What Should Be Listed in a Purchase and Sale Agreement?

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When purchasing or selling real estate, parties will almost always execute a purchase and sale agreement prior to the actual transaction (referred to as “the closing”) taking place. This is in contrast to most other types of transactions in which the exchange of funds for property is concurrent with the execution of the contract for the sale, and where the contract is often oral or implied (e.g. a purchase of an appliance). The reasons for this in the context of a real estate transaction are not hard to comprehend: real estate often involves enormous amounts of money, complex financing and closing procedures not present in most transactions, and numerous contingencies and covenants relating to the nature of the property. All of these can and often should be addressed in the purchase and sale agreement. Buyers and sellers of both residential and commercial real estate are highly encouraged to work with counsel in drafting, negotiating, and executing a purchase and sale agreement as well as in considering what litigation strategies are available when a purchase and sale agreement is potentially breached by either party. Below are some of the basics regarding what should be listed in a purchase and sale agreement.

Physical Description of the Property to Be Sold

A key aspect of the purchase and sale agreement is, of course, a description of the property itself to be sold. While this will certainly include identifying descriptions such as the address, more complicated issues can arise with regard to giving specific property boundaries as well as descriptions of whether fixtures and/or equipment (e.g. a swimming pool or air conditioning unit) are included in the sale.

Covenants Relating to Land Use

The agreement should also include descriptions of other non-physical aspects, such as covenants relating to use of the property, for example whether there are covenants against commercial or residential use of the property. Easements should also be included and potential zoning issues of which a buyer may need to be made aware. The agreement may also include warranties regarding any other potential interests in the property.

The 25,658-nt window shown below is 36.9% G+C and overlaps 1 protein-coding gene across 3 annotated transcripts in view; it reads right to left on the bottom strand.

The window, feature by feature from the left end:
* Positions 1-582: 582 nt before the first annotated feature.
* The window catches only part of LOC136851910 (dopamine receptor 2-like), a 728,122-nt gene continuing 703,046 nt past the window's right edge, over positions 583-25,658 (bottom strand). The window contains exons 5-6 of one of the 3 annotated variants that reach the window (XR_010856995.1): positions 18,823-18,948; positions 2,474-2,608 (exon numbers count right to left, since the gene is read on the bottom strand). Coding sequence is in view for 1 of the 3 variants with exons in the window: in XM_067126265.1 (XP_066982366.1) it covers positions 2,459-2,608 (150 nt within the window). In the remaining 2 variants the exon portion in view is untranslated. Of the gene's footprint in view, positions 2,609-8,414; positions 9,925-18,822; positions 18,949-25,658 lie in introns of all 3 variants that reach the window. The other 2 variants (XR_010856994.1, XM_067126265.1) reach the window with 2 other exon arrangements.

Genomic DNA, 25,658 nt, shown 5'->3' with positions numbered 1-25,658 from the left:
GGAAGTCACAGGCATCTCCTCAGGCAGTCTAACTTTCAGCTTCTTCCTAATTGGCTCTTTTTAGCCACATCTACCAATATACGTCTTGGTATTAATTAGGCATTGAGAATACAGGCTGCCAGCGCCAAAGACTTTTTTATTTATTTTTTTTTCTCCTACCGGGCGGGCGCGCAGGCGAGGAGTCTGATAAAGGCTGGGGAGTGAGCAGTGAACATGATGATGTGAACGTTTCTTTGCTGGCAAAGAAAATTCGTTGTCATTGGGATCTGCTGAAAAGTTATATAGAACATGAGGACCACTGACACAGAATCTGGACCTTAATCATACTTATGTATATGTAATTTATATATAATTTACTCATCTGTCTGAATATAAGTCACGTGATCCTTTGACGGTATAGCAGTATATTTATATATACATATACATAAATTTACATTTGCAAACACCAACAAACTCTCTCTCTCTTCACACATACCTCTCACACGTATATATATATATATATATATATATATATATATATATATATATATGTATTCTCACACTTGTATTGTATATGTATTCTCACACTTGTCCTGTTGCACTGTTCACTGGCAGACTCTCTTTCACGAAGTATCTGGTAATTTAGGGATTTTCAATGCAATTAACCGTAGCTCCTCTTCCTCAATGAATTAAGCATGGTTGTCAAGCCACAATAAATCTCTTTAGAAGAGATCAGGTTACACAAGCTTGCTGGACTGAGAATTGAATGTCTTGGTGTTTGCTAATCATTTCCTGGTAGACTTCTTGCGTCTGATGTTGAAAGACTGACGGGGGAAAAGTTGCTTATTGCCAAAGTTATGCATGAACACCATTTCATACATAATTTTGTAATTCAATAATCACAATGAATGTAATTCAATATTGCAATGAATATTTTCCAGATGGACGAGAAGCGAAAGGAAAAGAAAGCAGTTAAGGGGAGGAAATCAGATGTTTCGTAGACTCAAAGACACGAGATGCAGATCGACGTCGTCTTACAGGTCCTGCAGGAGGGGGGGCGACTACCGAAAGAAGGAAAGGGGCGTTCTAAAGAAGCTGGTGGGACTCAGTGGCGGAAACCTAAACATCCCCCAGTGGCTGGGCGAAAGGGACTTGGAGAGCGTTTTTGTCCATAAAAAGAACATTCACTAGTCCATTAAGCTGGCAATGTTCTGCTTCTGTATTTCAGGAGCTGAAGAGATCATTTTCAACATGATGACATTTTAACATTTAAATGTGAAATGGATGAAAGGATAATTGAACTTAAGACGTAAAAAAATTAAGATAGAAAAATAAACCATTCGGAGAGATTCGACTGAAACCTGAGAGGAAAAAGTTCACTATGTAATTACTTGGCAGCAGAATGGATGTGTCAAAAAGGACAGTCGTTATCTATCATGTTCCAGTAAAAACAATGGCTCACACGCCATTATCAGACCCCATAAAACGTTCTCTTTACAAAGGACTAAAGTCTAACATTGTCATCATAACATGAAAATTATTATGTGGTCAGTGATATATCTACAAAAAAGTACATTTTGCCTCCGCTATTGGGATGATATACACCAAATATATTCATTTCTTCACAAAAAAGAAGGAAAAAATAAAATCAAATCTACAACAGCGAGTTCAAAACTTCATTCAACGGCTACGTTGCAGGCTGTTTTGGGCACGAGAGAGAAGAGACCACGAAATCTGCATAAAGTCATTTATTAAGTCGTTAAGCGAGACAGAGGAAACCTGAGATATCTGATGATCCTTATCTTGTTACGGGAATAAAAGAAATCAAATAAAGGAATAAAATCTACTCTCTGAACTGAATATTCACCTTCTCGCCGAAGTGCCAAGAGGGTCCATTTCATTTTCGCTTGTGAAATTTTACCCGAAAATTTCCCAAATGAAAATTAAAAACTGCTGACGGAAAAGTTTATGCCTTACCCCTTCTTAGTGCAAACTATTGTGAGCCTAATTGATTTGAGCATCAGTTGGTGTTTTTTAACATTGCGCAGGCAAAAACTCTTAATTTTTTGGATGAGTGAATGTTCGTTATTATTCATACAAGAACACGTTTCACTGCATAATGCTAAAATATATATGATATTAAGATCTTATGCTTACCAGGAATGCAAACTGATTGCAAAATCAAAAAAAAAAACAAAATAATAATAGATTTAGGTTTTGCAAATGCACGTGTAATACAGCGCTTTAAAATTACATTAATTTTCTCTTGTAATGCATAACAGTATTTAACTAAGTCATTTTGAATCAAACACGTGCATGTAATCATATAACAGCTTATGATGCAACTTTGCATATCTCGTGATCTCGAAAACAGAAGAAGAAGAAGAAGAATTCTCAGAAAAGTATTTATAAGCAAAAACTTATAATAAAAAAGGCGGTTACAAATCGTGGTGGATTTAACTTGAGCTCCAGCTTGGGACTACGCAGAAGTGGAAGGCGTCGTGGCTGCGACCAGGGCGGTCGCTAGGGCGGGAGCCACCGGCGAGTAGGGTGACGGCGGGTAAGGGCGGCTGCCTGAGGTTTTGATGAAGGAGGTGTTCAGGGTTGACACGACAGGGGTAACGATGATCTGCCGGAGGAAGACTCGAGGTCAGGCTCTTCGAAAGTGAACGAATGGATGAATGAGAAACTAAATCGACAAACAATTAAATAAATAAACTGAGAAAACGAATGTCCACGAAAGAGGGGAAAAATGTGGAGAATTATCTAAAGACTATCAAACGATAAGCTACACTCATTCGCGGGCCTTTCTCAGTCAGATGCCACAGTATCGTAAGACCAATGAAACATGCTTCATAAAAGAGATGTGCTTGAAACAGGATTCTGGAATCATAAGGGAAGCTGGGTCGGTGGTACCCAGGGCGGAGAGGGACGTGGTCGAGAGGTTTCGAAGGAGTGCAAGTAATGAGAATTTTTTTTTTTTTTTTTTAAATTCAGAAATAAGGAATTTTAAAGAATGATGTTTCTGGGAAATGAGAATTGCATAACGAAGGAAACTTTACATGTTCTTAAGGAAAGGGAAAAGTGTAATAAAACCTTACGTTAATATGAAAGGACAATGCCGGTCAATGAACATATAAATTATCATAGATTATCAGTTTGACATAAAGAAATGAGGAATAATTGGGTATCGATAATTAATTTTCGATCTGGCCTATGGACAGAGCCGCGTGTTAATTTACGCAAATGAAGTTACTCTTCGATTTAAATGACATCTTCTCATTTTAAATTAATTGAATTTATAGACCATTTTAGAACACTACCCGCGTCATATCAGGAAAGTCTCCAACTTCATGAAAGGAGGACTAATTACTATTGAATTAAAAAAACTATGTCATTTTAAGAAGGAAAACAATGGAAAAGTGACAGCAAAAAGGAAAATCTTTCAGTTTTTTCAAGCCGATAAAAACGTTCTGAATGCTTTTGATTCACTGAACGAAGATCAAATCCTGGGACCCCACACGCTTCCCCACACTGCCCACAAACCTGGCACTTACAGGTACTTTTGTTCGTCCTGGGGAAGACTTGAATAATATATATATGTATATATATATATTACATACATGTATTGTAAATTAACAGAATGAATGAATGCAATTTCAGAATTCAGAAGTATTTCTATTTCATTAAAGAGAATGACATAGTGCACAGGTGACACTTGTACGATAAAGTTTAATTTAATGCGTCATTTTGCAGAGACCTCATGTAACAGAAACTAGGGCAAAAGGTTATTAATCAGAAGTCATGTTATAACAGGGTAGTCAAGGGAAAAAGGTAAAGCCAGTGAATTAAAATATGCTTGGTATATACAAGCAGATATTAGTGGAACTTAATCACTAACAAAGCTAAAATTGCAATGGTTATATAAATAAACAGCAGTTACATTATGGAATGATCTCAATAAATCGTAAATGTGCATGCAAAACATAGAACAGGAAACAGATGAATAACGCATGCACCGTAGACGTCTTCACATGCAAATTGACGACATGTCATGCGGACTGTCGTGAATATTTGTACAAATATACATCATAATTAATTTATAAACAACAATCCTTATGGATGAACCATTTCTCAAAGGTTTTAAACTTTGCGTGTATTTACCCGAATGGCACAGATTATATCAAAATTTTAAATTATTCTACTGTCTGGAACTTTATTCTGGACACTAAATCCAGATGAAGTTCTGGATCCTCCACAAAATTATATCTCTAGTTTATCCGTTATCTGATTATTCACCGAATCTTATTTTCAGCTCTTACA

Financial Terms of the Real Estate Transaction

The price of the property should be listed here, as well as the often numerous other financial terms of the transaction, such as amount of the down payment, use of financing, insurance, how funds will be transferred, and so on.

Representations Regarding Financing

Related to the financial terms of the transaction, purchasers are often required to make representations regarding their financing. Transactions often fall through between the purchase and sale agreement and the closing as a result of a purchaser’s financing not coming through, which can cause significant damage to a seller who may have turned down other offers. Thus, by including representations in the purchase and sale agreement, a seller may have legal recourse in such an event.

Contingency Matters

This is a catch-all area to describe the various procedures and recourse either party may have if the other party fails to follow through on the requirements of the agreement, e.g. a failure to obtain financing. This can dictate dispute resolution rights and obligations such as applicable law and procedures for going to court.

Contact the Real Estate Attorneys at Wagenseller Law Firm

At Wagenseller Law Firm in downtown Los Angeles, we provide full legal services to individuals and businesses in business and real estate litigation matters. Contact the Wagenseller Law Firm today to schedule a consultation to discuss your purchase and sale agreement matter.